Occupational Therapists work with health issues related to trauma – physical, psychological, and developmental issues.
The patient isn’t functioning normally. Any activity that a person performs at any given moment is called an occupation hence they call it occupational therapy. We get patients back to functioning to the way they were before the trauma.
And if we can’t – like a when a patients has lost an arm or leg – we teach them ways to do stuff so that no one has to do it for you, like getting dressed. It’s about improving their quality of life and to help them be independent.
Occupational therapists are trained professionals who use a variety of meaningful activities that address specific problems with the aim of allowing people to achieve a maximum degree of independence and enhance their quality of life. Occupational therapy can be beneficial to children who suffer from permanent disabilities, chronic illnesses, the effects of accidents and injuries, as well as those whose development is lagging behind that of their peers. It is used for children as young as six months all the way to kids in their late teens.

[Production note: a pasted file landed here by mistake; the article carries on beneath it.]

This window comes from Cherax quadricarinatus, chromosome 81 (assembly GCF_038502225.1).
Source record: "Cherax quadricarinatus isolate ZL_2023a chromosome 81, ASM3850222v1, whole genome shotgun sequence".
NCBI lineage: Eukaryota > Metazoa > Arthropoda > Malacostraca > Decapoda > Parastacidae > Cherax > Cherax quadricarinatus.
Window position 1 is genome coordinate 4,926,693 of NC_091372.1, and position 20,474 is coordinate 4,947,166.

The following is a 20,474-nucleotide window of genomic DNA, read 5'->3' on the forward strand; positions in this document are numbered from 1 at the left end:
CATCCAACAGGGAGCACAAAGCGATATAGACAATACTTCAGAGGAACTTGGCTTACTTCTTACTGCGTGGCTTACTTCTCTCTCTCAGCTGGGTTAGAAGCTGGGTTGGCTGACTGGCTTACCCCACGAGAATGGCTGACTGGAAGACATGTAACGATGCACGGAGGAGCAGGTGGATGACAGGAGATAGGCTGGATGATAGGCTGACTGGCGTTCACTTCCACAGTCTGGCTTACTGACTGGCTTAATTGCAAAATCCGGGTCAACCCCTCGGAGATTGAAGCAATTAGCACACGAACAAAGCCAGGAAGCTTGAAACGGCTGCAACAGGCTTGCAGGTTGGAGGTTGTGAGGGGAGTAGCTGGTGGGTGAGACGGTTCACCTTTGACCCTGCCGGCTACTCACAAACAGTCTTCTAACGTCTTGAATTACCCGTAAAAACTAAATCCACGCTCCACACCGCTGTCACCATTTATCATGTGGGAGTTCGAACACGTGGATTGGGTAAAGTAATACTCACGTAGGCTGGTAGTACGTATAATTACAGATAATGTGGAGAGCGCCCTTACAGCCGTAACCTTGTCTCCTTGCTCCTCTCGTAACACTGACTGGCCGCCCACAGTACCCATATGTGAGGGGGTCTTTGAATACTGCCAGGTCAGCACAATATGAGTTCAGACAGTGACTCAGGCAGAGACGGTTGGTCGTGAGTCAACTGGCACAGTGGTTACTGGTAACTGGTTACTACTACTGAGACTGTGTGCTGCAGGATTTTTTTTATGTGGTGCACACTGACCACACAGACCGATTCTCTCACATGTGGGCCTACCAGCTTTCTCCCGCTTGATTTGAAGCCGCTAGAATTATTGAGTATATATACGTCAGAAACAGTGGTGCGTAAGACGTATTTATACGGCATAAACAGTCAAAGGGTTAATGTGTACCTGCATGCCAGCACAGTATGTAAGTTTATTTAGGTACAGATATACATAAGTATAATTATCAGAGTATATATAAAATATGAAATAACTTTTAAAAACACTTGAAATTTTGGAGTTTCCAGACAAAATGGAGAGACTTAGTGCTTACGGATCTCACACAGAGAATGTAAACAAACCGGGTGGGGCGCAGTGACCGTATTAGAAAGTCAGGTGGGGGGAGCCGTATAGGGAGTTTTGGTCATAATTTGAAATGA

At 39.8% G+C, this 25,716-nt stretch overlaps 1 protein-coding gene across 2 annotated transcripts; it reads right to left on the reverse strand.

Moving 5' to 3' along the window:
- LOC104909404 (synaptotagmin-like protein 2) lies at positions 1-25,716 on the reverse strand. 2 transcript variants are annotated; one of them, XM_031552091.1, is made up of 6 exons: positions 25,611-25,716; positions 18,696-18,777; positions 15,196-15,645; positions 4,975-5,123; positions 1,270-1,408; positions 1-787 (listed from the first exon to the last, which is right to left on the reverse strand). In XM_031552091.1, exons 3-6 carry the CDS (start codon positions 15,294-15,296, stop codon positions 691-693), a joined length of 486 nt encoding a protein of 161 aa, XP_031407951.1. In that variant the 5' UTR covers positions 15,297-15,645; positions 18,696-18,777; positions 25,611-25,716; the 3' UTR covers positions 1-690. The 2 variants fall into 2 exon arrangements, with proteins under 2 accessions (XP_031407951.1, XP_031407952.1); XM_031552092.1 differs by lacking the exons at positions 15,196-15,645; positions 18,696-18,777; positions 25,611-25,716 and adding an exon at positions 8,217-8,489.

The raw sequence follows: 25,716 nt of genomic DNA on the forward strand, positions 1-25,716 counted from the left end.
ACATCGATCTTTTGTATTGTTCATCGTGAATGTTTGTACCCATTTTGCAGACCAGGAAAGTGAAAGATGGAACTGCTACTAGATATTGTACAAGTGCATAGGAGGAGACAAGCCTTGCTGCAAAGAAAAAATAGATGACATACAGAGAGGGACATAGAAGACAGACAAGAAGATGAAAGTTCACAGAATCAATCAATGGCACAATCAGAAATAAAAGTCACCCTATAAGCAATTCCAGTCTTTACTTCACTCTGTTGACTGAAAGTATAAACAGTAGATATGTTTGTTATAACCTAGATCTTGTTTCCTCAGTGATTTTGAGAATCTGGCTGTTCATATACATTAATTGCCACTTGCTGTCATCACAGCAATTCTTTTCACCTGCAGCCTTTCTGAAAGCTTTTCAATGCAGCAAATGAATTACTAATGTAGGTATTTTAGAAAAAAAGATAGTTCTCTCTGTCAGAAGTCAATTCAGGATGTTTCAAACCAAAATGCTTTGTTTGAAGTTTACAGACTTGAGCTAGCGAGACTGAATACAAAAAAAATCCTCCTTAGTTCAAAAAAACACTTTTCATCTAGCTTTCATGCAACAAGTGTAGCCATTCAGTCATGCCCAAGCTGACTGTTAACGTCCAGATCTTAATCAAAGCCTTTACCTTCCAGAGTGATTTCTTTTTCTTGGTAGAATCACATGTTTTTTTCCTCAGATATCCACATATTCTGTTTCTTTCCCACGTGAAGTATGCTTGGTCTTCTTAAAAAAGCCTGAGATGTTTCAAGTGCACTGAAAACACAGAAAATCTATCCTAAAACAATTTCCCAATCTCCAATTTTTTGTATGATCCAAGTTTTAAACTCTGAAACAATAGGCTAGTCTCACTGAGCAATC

What to expect
Occupational therapy for your child is likely to involve some or all of the following stages although not necessarily in the same order:
- Referral. Often a doctor or a teacher may suggest that a child might benefit from OT.
- Information gathering and initial assessment. The occupational therapist starts by establishing a holistic picture of the child’s physical, emotional, cognitive and social development by interviewing parents and teachers and evaluating the child’s skills using a number of assessment tools.
- Identification of problems and needs, goal setting and action planning. The occupational therapist determines exactly what OT interventions are required by the child and develops a plan to achieve the necessary improvements.
- The child attends regular OT sessions.
- Ongoing assessment and revision help the occupational therapist to keep track of progress.
- Measurement of outcomes. At the end of a period of occupational therapy an assessment is made of any improvements in the child’s level of development and skills.